Global Markets: Stocks edge lower with Fed decision on tap; oil slips
By Saqib Iqbal Ahmed NEW YORK (Reuters) - Stocks around the world edged lower on Wednesday and the U.S. dollar crept up as investors waited for the U.S.
By Saqib Iqbal Ahmed
NEW YORK (Reuters) - Stocks around the world edged lower on Wednesday and the U.S. dollar crept up as investors waited for the U.S. Federal Reserve's decision on interest rates later in the day.
Oil prices cooled as Saudi Arabia's pledge to quickly restore production eased worries over supply.
The MSCI world equity index, which tracks shares in 47 countries, fell 0.16%.
Deep disagreements within the Federal Reserve over the economic outlook and how the U.S. central bank should respond to it is not expected to stop policymakers from cutting interest rates as a two-day meeting concludes on Wednesday.
While a 25-basis point rate cut by the Fed is widely expected, investors are looking to its statement after the meeting and economic projections for clues regarding future monetary policy moves.
Investors expect Chairman Jerome Powell to explain the Fed's position at a news briefing after the rate decision.
"The interesting aspect for me will be how Chair Powell characterizes recent strength in the data without sounding hawkish at the same time, because they do want to keep the door open for more cuts," said Subadra Rajappa, head of U.S. rates strategy at Societe Generale in New York.
On Wall Street, stocks edged lower, hurt by economic bellwether FedEx Corp's warning on full-year profit.
The Dow Jones Industrial Average fell 67.61 points, or 0.25%, to 27,043.19, the S&P 500 lost 8.22 points, or 0.27%, to 2,997.48 and the Nasdaq Composite dropped 25.87 points, or 0.32%, to 8,160.15.
European shares steadied after early declines, as technology shares helped offset losses in luxury goods. The pan-European STOXX 600 index was 0.07% higher.
Oil prices retreated, extending the previous day's declines after Saudi Arabia said it would quickly restore full production following weekend attacks on its facilities.
Tension in the Middle East remained elevated, however, after Saudi Arabia said it would provide evidence on Wednesday linking Iran to the attacks. The United States had already said it believed the attacks against the world's top oil exporter originated in southwestern Iran.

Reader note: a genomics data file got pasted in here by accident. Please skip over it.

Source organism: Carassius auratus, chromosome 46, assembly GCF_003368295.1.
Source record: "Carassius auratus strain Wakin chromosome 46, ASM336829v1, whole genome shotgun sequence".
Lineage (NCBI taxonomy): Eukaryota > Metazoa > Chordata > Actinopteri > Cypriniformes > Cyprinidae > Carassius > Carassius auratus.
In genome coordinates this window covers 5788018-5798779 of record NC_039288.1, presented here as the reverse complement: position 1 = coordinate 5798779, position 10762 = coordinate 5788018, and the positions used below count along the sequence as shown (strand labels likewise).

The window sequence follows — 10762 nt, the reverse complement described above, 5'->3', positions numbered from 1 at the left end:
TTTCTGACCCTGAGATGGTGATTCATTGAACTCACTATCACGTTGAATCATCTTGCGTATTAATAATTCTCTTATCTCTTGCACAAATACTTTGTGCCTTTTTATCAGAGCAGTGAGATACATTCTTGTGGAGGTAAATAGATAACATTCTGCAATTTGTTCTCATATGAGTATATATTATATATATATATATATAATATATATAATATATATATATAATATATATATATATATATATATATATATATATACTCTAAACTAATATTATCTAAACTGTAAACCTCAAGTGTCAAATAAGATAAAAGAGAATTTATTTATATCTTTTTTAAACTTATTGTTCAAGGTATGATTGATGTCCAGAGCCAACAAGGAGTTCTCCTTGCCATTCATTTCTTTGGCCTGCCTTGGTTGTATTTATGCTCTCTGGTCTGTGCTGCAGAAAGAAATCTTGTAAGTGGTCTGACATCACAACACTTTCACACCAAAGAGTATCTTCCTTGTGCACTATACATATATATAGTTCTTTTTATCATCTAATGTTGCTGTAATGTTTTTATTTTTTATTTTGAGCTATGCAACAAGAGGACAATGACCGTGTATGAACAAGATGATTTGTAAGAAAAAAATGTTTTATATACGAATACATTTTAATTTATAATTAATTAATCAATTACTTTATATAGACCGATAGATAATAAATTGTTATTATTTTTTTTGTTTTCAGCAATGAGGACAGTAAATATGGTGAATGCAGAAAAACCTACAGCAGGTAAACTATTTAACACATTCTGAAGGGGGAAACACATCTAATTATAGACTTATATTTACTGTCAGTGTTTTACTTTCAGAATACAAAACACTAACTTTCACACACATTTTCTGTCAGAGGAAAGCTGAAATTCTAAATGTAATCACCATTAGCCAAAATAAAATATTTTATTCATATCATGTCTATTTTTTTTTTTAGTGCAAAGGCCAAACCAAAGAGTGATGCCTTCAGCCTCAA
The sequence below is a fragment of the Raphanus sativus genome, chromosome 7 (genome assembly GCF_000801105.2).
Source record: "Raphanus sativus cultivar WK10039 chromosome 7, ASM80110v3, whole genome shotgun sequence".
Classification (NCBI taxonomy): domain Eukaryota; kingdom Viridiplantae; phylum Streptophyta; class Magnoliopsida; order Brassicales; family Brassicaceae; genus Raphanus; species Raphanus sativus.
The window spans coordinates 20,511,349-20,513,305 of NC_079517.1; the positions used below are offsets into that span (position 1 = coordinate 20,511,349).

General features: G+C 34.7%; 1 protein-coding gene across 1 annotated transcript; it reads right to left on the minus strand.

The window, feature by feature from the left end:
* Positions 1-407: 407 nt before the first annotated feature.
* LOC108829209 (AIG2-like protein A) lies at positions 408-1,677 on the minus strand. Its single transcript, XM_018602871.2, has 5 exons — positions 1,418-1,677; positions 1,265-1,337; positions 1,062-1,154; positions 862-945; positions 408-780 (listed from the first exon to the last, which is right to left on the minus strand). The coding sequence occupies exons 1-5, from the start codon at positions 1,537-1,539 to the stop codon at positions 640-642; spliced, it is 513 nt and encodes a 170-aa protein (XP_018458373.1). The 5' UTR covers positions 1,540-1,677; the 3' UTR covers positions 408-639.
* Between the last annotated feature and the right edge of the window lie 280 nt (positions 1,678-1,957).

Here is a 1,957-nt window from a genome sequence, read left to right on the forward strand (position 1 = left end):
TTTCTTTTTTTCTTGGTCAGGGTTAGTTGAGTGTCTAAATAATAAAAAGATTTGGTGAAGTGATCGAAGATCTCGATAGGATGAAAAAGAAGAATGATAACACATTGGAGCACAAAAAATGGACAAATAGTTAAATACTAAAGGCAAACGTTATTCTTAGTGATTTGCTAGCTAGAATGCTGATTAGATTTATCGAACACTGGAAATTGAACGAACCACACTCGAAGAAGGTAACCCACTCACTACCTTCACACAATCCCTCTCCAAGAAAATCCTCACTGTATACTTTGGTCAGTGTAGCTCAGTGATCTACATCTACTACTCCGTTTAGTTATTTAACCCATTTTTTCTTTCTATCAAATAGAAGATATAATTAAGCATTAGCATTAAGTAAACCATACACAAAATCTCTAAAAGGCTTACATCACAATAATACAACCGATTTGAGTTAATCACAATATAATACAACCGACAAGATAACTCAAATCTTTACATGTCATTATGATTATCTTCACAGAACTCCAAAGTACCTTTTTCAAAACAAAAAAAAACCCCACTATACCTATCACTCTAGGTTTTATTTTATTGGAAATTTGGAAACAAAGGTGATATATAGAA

U.S. crude fell 1.15% to $58.66 per barrel and Brent was last at $64.14, down 0.64% on the day.
In FX markets, the dollar rose to trade near a seven-week high against the yen.
Meanwhile, U.S. Treasury yields fell, with Benchmark 10-year notes were last up 16/32 in price to yield 1.7578%, down from 1.814% on Tuesday.
Possibly further complicating the Fed's discussions, short-term U.S. interest rates shot up this week, with overnight repo rates rising to 7%, due largely to seasonal factors such as huge payments for taxes and bond supply.
That prompted the New York Fed to conduct its first repo operation in more than a decade to inject funds to stressed money markets.
The New York Federal Reserve said late Tuesday it would conduct a repurchase agreement operation early on Wednesday "in order to help maintain the federal funds rate within the target range of" 2.00% to 2.25%.
Gold consolidated around $1,500 on Wednesday, keeping to a $3 range ahead of the Fed decision.
(Reporting by Saqib Iqbal Ahmed; Additional reporting Karen Brettell; Editing by Bernadette Baum)
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By Robin Emmott and John Irish | BRUSSELS/PARIS BRUSSELS/PARIS France and Germany will agree to a U.S. plan for NATO to take a bigger role in the fight against Islamic militants at a meeting with President Donald Trump on Thursday, but insist the move is purely symbolic, four senior European diplomats said.The decision to allow the North Atlantic Treaty Organization to join the coalition against Islamic State in Syria and Iraq follows weeks of pressure on the two allies, who are wary of NATO confronting Russia in Syria and of alienating Arab countries who see NATO as pushing a pro-Western agenda."NATO as an institution will join the coalition," said one senior diplomat involved in the discussions. "The question is whether this just a symbolic gesture to the United States
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